Lindores Abbey Final: Nakamura Wins 1st Match Vs. Dubov
Hikaru Nakamura. Photo: Maria Emelianova/Chess.com.

Lindores Abbey Final: Nakamura Wins 1st Match Vs. Dubov

PeterDoggers
PeterDoggers
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41 | Chess Event Coverage

GM Hikaru Nakamura took the lead in the Lindores Abbey Rapid Challenge final. The American grandmaster defeated GM Daniil Dubov 2.5-1.5 on Monday and is now a match victory away from clinching the whole tournament.

How to watch?
The games of the Lindores Abbey Rapid Challenge can be found here as part of our live events platform. GM Robert Hess and WFM Alexandra Botez are providing daily commentary on Nakamura's Twitch channel, embedded on Chess.com/TV.


The player who knocks out GM Magnus Carlsen in a speed chess event is most likely the new favorite for victory, and definitely if his name is Nakamura. Playing from Sunrise, Florida, Naka started off with a relatively smooth match win, this time watched by up to 64K viewers across different Twitch channels.

As pointed out before, a win in the very first game is most welcome, especially if it happens with the black pieces. Super-grandmasters who need 1.5/3 with two white games can usually get to that score without problems.

Shortly after Nakamura equalized out of the opening (his favorite Queen's Gambit), the game reached a critical point on move 17. Dubov decided to push his pawn to b5, which gave Black access to the c5-square. According to Nakamura, that was only playable if he had followed up with 18.Nc6.

As it went, Nakamura was better and won a pawn. Because Dubov could trade lots of pieces, he was still quite close to the draw until he allowed 29...d4.

For game two, Dubov chose the Philidor Defense, a line he plays often but which is not very popular at the highest level. It showed his creativity and the need to complicate matters a bit, but Nakamura didn't allow that.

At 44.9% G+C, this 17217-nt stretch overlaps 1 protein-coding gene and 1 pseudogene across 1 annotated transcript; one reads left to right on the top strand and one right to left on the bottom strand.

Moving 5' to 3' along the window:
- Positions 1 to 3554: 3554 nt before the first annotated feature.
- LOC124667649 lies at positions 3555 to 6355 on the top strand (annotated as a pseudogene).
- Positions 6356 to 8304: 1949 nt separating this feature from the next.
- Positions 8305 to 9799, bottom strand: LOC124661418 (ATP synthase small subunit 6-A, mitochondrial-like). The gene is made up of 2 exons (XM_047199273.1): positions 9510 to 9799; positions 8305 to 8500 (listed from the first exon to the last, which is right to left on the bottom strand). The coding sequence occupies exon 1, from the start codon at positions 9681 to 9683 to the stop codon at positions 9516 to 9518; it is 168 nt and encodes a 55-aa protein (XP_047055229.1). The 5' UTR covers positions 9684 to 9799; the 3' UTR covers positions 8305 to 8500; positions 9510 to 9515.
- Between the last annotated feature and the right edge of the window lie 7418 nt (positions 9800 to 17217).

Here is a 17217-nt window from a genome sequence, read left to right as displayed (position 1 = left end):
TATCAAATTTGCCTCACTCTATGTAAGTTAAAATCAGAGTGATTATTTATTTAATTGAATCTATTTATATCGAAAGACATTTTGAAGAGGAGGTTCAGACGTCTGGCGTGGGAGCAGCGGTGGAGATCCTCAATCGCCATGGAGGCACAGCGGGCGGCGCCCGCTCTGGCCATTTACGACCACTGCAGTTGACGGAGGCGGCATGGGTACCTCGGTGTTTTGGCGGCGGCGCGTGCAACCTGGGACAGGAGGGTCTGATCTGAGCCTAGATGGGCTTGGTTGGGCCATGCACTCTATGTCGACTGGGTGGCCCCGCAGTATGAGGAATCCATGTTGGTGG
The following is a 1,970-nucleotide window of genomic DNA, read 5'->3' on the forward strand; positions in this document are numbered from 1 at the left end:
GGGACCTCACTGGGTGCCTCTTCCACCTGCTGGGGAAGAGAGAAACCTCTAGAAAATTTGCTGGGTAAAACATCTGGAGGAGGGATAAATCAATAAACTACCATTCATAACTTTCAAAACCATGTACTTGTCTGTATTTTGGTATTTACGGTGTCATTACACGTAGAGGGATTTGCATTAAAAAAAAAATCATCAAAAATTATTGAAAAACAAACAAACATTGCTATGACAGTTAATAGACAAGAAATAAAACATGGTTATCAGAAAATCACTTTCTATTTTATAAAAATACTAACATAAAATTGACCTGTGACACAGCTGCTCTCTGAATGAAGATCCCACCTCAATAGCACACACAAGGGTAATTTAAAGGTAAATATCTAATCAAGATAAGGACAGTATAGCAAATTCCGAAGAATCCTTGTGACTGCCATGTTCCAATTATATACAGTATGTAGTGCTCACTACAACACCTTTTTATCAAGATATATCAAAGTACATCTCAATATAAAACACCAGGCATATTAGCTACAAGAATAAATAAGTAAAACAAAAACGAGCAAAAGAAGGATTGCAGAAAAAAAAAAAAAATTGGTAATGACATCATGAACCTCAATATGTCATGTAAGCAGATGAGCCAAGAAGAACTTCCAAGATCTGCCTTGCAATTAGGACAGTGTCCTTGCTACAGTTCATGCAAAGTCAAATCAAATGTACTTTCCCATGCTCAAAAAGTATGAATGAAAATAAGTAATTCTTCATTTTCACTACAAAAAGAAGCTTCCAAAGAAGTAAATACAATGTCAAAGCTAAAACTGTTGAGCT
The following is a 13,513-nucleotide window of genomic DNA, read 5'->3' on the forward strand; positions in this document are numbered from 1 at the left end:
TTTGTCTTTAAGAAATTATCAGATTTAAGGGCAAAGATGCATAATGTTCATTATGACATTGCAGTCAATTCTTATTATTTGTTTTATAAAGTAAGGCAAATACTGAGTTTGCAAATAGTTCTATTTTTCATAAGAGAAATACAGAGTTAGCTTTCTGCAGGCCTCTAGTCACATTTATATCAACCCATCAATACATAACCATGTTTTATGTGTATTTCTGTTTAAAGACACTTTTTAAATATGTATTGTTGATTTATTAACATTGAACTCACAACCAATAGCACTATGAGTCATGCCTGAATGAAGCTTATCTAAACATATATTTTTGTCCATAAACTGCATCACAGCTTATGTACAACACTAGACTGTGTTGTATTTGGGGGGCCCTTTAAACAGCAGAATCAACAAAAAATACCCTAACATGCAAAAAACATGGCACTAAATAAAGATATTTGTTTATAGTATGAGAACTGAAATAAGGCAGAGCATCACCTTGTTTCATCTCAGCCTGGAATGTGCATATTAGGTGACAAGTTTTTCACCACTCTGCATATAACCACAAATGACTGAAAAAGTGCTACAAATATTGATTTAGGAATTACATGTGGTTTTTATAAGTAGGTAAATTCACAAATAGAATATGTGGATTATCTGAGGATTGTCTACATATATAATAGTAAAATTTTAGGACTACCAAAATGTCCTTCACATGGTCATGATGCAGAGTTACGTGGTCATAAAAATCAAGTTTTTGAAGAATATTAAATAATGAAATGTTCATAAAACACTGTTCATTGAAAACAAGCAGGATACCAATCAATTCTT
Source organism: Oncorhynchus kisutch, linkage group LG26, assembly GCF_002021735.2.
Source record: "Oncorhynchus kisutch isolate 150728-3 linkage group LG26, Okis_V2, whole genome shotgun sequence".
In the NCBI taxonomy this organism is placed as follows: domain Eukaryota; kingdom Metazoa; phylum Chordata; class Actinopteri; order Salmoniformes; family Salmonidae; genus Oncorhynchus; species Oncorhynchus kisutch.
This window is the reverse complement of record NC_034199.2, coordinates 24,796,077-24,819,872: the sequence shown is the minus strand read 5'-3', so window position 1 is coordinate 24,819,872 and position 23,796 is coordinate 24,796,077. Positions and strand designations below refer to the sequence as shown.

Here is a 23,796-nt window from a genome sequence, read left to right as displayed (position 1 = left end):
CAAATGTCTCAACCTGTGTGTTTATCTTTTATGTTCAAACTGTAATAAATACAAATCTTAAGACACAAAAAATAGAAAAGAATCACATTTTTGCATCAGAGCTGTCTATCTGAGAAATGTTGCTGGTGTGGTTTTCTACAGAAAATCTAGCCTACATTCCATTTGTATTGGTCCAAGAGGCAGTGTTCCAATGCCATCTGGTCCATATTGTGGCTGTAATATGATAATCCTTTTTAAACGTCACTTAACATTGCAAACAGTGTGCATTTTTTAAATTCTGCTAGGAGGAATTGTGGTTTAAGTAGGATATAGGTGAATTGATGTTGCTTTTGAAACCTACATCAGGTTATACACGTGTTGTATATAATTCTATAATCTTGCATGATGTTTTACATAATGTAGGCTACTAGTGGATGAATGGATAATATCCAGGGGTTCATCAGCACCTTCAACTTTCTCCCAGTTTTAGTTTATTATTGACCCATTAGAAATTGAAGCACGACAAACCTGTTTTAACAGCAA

Afterward, the American GM noted that he planned to play "boring and solid chess" and it worked to his favor as it didn't allow a lot of creativity in this game. After 13.e5 Dubov was not only looking at a dull middlegame, but also one in which he was worse.

He lost a pawn, and after missing 39.f5! another one.

Hikaru Nakamura Lindores Abbey
Hikaru Nakamura. Photo: Maria Emelianova/Chess.com.

Dubov switched from 1.d4 to 1.c4 for game three, and in an English Four Knights, the players followed theory for no less than 21 moves—longer than Nakamura might have known because by then he was already a bit worse. 

The Russian player got the more active piece play, and suddenly a pawn was gifted to him as well. He won a good game and was still in the match.


Daniil Dubov Lindores Abbey Final
Daniil Dubov. Photo: Maria Emelianova/Chess.com.

The importance of that first-game win showed in the last game, where Nakamura had white, played super-solid, and easily got the half point he needed to secure the win.

The second clash between the players is on Tuesday. Dubov needs a match win to secure a third and final match on Wednesday.

The Lindores Abbey Rapid Challenge runs May 19-June 3 on Chess24 in association with the Lindores Abbey Heritage Society. The prize fund is $150,000 with a first prize of $45,000. The time control is 15 minutes for all moves with a 10-second increment after each move. No draw offers are allowed before move 40. 

Lindores Abbey Rapid Challenge bracket final


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